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Projects

image of lake sturgeon Lake sturgeon
(Acipenser fulvescens)

Many lake sturgeon populations in the Great Lakes are far below their historic population size and we are conducting several genetic projects to better manage this species. These projects include:


holding a forest hawkNorth American forest hawks
(Genus: Accipiter)

Our forest hawk study focuses on the three North American Accipiter species: The Northern goshawk (A. gentilis), the Cooper’s hawk (A. cooperii), and the Sharp-shinned hawk (A. striatus). This study has two major objectives. The first is to understand the contemporary genetic composition and structure of each of the three species’ populations in the northeastern United States. In particular, we are using microsatellites to determine if genetic bottlenecks occurred as a result of population declines in the 1970’s, which were presumably from the widespread use of the pesticide DDT. Further, we are interested in comparing current genetic status of each species given the stark contrast in population size recovery between the three species.

The second objective of this study focuses specifically on the Cooper’s hawk, the most common and widespread of the three Accipiter species. For this objective, we are interested in understanding if there are genetic sequence or gene expression differences between Cooper’s hawks nesting in urban areas compared to more traditional rural areas. Given the rate of urbanization on a global scale, it is important to understand how urbanization affects the genetics of populations, especially predators such as the Cooper’s hawk, as they are important for controlling pest species in urban ecosystems. (Funding: Daniel C. and Elizabeth D. Brown Fund)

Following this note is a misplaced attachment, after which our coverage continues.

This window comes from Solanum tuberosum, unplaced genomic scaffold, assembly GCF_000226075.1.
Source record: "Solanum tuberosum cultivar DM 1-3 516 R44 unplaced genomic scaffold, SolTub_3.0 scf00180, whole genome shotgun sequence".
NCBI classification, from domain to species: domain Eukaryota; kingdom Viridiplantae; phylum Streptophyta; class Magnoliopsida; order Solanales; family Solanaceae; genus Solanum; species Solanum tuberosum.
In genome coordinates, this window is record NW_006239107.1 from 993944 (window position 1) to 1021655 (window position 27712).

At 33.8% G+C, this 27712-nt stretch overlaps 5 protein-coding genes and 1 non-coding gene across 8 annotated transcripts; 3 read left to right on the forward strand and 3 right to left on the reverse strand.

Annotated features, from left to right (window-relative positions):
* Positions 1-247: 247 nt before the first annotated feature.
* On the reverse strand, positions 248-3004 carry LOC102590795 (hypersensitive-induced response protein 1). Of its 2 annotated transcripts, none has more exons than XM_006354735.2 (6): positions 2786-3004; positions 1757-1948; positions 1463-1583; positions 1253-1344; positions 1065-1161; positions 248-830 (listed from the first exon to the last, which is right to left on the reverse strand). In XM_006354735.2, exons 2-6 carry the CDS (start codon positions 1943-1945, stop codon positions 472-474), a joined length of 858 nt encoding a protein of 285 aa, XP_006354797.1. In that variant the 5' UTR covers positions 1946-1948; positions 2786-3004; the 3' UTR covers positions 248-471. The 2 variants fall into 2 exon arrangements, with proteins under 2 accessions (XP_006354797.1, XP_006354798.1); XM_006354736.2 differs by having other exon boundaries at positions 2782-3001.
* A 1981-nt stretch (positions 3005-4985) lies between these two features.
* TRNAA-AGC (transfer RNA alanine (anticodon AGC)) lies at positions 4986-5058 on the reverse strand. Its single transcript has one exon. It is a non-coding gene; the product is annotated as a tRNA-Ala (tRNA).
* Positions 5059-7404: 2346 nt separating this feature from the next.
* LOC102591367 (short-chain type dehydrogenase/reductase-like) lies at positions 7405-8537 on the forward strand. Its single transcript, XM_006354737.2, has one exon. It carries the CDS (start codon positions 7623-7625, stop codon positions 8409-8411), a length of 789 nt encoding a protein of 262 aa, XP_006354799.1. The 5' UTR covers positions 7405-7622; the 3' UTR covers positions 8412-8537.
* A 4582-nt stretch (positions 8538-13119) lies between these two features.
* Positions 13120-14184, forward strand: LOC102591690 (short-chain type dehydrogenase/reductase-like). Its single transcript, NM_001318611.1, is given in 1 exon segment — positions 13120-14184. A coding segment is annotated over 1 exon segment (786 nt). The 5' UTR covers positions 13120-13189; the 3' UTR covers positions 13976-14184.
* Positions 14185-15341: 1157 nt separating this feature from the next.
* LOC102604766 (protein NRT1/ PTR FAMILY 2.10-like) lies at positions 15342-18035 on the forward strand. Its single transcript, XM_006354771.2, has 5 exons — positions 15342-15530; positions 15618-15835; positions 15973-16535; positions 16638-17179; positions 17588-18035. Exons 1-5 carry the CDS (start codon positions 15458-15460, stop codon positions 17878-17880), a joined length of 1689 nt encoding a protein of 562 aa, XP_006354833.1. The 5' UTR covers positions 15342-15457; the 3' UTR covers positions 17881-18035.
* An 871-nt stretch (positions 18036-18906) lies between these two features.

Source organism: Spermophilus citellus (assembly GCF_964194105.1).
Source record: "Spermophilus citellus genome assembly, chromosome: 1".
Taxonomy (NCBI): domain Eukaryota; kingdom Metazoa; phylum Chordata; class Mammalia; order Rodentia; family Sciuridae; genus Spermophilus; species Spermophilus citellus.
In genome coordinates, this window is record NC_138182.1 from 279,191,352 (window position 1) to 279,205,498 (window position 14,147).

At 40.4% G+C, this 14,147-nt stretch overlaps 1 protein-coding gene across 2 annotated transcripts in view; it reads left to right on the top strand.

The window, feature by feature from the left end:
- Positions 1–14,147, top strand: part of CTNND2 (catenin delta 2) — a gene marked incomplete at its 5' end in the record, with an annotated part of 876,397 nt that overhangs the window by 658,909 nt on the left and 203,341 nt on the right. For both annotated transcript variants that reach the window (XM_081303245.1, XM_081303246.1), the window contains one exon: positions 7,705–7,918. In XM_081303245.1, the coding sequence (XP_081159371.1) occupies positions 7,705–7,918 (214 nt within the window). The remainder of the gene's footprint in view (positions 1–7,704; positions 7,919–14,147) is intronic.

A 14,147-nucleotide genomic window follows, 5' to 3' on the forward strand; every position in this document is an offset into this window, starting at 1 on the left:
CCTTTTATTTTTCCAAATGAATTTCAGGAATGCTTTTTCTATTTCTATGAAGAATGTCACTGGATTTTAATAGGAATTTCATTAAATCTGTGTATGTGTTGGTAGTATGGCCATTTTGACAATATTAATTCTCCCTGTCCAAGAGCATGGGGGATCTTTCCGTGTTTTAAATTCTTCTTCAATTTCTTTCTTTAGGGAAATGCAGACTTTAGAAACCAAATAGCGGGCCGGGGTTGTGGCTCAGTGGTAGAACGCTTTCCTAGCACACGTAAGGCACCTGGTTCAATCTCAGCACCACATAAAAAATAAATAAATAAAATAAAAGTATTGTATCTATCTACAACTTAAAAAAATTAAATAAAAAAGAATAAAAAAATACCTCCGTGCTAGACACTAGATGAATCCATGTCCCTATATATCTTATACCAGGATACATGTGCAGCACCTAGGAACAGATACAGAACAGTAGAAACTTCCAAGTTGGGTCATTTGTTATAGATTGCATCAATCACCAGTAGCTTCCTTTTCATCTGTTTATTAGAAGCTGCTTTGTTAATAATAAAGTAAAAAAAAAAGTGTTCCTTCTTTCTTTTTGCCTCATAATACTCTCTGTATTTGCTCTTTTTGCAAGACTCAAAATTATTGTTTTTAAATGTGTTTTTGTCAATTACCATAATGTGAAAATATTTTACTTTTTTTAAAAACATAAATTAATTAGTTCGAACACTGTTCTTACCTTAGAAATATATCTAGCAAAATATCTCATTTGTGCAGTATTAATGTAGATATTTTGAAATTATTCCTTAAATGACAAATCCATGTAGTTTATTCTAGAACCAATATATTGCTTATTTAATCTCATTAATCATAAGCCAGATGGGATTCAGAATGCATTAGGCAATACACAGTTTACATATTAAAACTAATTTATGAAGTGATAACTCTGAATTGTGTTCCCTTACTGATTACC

image of bobcatBobcat
(Lynx rufus)

Bobcats are an important game species in the state of West Virginia; however, estimates of the population size have not been updated. The primary goal of this project is to use DNA obtained from hair samples to estimate the size of the bobcat population. Genetic data will also be incorporated with habitat models to understand the movement patterns of bobcats. These results will help refine population models, providing additional information that will be useful in assessing harvest limits. (Funding: West Virginia Division of Natural Resources)


image of railKing & Clapper Rails
(Rallus elegans & R. longirostris)

This study focuses on a multidisciplinary effort to distinguish these two closely related species in eastern Virginia. Genomics, as well as auditory and habitat analyses, will be used to identify reliable traits that can separate these rails and identify potential hybrids (Funding: Virginia Department of Game and Inland Fisheries)


image of white-tailed deer in woodsWhite-tailed deer
(Odocoileus virginianus)

White-tailed deer are of great economic value and intrinsic importance for West Virginia and surrounding states. However, since the initial detection of Chronic Wasting Disease (CWD) in Hampshire County, WV in 2005, a continual effort to monitor and control the spread of the disease has included ongoing testing for CWD and collection of geo-referenced tissue samples from hunter-harvested, sniper-selected and road-killed individuals. Our first objective for this study is to identify genetic neighborhoods and relate them to fine-scale landscape attributes. The second objective is to determine landscape characteristics facilitating or restricting dispersal of male white-tailed deer, the likely transmitters of the disease. (Funding: West Virginia Division of Natural Resources)